Weekend Truffles

Sunday was spent contentedly eating chocolate truffles thanks to my friends Kate and Steve of Black Dinah Chocolatiers, who down for a quick visit from Maine, brought some of their homemade chocolate goodness with them. Partially because they are artisan chocolate makers who support local agriculture and think pretty much solely outside any box not containing chocolate we are kindred spirits.  I admire their partnership, passion and craftsmanship. 

Inspired by our walk earlier in the day under a canopy of pink flowering dogwoods Kate dressed the table with pink leaves and my antique serveware creating a feeling of spring. After my friends were seated Kate instructed us on the fine art of chocolate making, the distinction between French and Belgian style truffles, and how to observe the taste. With an understanding of what we were sampling we closed our eyes and journeyed from Venezuela (birthplace of cacao) to Aix-en-Provence (fields of lavender). 

0-20 Degrees Latitude  (infused w/ locally roasted organic coffee beans)

0-20 Degrees Latitude (infused w/ locally roasted organic coffee beans)


Lavender (infused w/ dried organic lavender blossoms)

In honor of Kate and Steve’s visit I baked the Chocolate Caramel Tart from Marlow & Sons featured in the April 2009 issue of  Saveur.


Andre Baranowski for Saveur

Cultural Direction


Robert Indiana, HOPE, 2008; collection of Michael McKenzie

The Farnsworth Art Museum (Rockland, ME) will present a major exhibition on renowned American artist Robert Indiana drawn almost exclusively from his extensive holdings at his home and studio on the island of Vinalhaven, ME.  I’ve been told this will be the first time some of his work will be seen publicly in 30 years!

Kudos to the curators at The Portland Museum of Art (Portland, ME) who always put together remarkably clever and interesting exhibitions. I’m thrilled my friend Joyce Tenneson, an extraordinary woman, teacher and photographer, will be featured there this summer in “Joyce Tenneson: Polaroid Portraits”. 

The Isabella Stewart Gardner Museum (Boston, MA) is a gorgeous place to spend an afternoon. The intrigue of the great theft, the flower filled courtyard, El Jaleo by John S. Sargent and her collection of letters by historic figures in the Long Gallery compels one to this creative home. 

Ongoing shows at the Museum of Science (Boston, MA) include Bees featuring a glassed-in-beehive, In the Butterfly Garden (visitors can walk among the butterflies!) and Colossal Fossil: Triceratops Cliff a 65 million-year-old fossil.

pictures_generation2The Metropolitan Museum of Art (NYC) exhibition “Pictures Generation” explores how images shape our perceptions of the world and ourselves.  Focus is on photographic works from 1974 – 1984 by 30 contemporary artists including Barbara Kruger and Cindy Sherman. Through August 2.  While there check out the Greek and Roman galleries and collection of contemporary furniture.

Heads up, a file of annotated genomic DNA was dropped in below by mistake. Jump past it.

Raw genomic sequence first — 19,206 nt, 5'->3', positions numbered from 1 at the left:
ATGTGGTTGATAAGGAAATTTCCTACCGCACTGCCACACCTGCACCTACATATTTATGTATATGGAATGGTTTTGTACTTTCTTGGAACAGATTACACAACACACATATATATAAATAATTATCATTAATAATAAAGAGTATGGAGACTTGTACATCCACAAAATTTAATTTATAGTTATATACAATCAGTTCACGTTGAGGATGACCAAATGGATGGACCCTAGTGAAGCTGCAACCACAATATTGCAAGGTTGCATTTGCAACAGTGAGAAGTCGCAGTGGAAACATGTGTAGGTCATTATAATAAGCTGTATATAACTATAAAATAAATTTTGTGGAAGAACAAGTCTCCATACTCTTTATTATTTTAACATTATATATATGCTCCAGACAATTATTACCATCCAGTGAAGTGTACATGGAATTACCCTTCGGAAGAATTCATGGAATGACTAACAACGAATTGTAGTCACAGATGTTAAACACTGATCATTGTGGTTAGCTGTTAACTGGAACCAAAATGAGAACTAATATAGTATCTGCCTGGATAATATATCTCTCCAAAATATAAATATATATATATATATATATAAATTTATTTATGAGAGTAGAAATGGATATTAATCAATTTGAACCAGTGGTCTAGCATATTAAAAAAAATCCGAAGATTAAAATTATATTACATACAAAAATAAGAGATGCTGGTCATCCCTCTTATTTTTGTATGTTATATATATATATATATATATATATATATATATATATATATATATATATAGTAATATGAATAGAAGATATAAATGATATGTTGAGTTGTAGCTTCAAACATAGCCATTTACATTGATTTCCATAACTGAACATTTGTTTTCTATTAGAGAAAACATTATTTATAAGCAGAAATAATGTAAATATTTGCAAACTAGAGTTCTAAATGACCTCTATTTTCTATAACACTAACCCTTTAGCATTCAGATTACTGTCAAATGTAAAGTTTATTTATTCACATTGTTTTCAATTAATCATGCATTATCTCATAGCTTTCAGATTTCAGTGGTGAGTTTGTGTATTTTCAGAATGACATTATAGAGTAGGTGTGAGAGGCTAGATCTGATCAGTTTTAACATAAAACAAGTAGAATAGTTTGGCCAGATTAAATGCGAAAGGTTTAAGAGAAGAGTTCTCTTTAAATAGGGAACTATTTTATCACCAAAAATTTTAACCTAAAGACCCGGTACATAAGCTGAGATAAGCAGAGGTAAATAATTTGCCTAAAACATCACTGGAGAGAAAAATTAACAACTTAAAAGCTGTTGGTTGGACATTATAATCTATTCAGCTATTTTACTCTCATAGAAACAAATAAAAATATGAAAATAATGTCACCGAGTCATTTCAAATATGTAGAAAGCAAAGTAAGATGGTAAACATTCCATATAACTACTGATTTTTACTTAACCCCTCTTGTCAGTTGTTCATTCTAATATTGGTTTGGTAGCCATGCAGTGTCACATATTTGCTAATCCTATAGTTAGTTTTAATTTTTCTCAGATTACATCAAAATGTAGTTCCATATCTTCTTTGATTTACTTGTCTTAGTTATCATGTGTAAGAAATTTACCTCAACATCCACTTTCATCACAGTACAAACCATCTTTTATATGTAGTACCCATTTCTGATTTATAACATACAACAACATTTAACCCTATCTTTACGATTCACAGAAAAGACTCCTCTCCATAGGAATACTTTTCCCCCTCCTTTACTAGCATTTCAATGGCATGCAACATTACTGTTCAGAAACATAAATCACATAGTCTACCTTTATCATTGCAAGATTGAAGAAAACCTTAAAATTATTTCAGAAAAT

The Smithsonian National Air and Space Museum’s (D.C.) iconic collection includes rockets, missiles, Mercury Friendship 7, Apollo 11 command module Columbia, airplanes, educational exhibits on spaceflight and a planetarium.


(C) Richard T. Nowitz

Lighten Up

The past week of rain and fog has provided me with a reason to lighten up. Thankfully my home has ample windows so I am able to take advantage of day lighting, however as on recent days when I need to flip the switch it puts a smile on my face to think about the shining options we have to illuminate our space.


Davis Square Lofts, a creative loft community in Somerville, MA, uses galvanized plate, incandescent lamps from Hi-Lite Mfg.Co. The lofts portray an elegant tug of war between industrial cityscape and green landscape so why not use lights that look like they belong on the porch in the dining room?


The Greenwich Hotel in NYC has redefined what a stylish bathroom should be.  Each of the 80 plus water closets are laid out in Carrara marble or Moroccan tile and illuminated with playful lighting like this example reminiscent of a cake dome.


Alabama Chanin, a lifestyle company best known for their hand-stitched fashion, also produces home products. This hand-crafted chandelier made from found items that have been recycled and wired to form this one-of-a-kind light was constructed by talented artisans from Florence, Alabama.

The Best Granola

Diana Santospago, owner of The Inn at Isle au Haut, charmed me with her edibles the first time I met her at a dinner party hosted by Linda Greenlaw.


A lovely woman with great character Diana arrived on the small Maine island a member of a rock band and stayed to marry a local fisherman. She thinks she runs an inn, but her guests all know she really runs the base of an island playground where the everyday is more about discovering nature and the pleasure of taking in a breath of fresh island air. 

As a guest of the inn my day often begins with a delicious homemade breakfast followed by a day on the trails. After a bike ride to the nearest Acadia National Park trailhead I’ll make my way through the woods and along the shoreline to climb Duck Harbor Mountain. The view from the summit of Penobscot Bay and surrounding islands is exceptional.

One of the best gifts Diana has given me is her granola recipe. I’ve been doing my best to replicate it since my first stay. I enjoy it with goat milk yogurt

Homemade Inn at Isle au Haut Granola

Heat oven to 325.

6c old-fashioned rolled oats

1c crushed pecans

1c crushed walnuts

1/2c hulled pumpkin seeds (I only include these in October/November)

1/2c hulled sunflower seeds

1t cinnamon

1t coarse salt

8T (1 stick) unsalted butter (I prefer Kate’s Butter)